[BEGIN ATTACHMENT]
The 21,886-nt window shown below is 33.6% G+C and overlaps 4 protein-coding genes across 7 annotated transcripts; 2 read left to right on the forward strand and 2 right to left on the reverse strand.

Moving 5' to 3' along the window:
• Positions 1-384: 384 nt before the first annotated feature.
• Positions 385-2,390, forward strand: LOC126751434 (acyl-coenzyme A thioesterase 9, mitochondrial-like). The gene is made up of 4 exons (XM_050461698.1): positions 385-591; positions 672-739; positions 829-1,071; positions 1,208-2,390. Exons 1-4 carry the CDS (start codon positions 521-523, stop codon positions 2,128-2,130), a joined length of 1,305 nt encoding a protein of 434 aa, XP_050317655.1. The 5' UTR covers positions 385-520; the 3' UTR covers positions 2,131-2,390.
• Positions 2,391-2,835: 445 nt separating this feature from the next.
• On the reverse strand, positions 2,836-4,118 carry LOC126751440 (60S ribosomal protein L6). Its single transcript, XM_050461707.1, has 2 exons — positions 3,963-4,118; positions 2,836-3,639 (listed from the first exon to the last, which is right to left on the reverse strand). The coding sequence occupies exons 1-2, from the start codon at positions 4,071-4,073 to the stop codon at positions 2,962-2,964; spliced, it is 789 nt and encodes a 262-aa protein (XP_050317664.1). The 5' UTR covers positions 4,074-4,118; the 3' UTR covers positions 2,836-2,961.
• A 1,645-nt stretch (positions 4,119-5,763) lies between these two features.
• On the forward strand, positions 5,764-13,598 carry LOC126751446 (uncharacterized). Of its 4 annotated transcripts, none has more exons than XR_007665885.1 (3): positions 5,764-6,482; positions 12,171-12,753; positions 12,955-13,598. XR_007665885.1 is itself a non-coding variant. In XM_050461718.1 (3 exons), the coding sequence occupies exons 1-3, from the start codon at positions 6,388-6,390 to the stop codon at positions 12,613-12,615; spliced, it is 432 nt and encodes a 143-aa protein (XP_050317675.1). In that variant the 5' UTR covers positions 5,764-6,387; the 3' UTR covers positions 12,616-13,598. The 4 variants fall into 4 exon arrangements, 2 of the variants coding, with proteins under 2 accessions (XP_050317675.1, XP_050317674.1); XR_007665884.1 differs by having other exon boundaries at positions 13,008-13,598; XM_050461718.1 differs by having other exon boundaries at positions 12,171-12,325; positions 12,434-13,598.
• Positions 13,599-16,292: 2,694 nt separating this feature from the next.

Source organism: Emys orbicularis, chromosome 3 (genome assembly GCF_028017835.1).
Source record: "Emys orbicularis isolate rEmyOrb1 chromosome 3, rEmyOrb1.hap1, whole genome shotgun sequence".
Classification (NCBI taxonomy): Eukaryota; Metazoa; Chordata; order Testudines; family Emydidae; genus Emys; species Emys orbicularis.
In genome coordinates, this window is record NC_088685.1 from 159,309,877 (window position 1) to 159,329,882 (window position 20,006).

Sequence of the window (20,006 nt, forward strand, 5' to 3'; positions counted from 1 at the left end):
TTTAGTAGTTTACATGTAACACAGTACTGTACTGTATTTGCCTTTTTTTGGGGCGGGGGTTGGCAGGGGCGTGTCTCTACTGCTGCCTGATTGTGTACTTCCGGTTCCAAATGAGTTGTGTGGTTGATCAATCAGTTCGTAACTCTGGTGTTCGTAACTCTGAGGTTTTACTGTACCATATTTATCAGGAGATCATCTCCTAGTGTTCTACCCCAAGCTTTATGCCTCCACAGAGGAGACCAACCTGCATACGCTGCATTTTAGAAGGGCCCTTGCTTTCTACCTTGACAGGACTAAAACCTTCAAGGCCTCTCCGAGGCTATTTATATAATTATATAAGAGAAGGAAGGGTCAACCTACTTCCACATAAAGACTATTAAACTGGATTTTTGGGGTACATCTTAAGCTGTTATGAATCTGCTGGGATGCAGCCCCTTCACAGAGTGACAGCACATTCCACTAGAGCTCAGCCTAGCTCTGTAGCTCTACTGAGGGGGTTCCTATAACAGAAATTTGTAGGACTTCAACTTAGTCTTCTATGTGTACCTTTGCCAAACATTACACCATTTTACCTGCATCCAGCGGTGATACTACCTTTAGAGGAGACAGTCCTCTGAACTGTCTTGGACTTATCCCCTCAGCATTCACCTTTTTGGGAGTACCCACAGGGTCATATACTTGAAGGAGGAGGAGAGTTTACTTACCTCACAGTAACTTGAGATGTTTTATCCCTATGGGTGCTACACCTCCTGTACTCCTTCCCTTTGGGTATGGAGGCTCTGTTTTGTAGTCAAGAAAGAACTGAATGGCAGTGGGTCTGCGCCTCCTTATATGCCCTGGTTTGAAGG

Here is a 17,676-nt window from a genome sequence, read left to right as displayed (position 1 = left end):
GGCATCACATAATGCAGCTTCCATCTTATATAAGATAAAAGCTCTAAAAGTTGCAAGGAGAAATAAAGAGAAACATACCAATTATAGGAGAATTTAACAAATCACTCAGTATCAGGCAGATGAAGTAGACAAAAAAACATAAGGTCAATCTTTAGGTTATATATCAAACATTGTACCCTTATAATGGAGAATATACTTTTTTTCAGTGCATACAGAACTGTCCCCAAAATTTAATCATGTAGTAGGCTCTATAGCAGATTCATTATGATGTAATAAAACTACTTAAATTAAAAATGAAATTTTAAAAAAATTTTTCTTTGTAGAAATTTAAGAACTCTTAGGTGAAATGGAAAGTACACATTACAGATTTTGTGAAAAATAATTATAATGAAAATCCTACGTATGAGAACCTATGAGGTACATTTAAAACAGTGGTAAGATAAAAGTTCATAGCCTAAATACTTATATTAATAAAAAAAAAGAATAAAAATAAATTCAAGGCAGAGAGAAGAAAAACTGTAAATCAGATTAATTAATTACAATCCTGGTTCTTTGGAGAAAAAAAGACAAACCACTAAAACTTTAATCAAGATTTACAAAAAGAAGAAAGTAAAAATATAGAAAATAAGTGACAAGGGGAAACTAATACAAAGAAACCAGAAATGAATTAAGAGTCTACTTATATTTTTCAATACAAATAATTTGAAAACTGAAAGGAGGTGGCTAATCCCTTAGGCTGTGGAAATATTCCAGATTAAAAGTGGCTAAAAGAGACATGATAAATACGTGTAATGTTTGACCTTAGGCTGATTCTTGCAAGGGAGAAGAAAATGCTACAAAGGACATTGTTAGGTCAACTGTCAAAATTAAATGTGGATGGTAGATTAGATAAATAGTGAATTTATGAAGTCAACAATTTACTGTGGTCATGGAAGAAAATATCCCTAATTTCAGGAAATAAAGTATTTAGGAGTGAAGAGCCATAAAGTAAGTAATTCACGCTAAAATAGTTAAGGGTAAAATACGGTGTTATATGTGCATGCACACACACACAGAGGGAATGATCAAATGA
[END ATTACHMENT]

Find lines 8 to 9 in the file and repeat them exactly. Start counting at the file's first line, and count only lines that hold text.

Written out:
• On the forward strand, positions 5,764-13,598 carry LOC126751446 (uncharacterized). Of its 4 annotated transcripts, none has more exons than XR_007665885.1 (3): positions 5,764-6,482; positions 12,171-12,753; positions 12,955-13,598. XR_007665885.1 is itself a non-coding variant. In XM_050461718.1 (3 exons), the coding sequence occupies exons 1-3, from the start codon at positions 6,388-6,390 to the stop codon at positions 12,613-12,615; spliced, it is 432 nt and encodes a 143-aa protein (XP_050317675.1). In that variant the 5' UTR covers positions 5,764-6,387; the 3' UTR covers positions 12,616-13,598. The 4 variants fall into 4 exon arrangements, 2 of the variants coding, with proteins under 2 accessions (XP_050317675.1, XP_050317674.1); XR_007665884.1 differs by having other exon boundaries at positions 13,008-13,598; XM_050461718.1 differs by having other exon boundaries at positions 12,171-12,325; positions 12,434-13,598.
• Positions 13,599-16,292: 2,694 nt separating this feature from the next.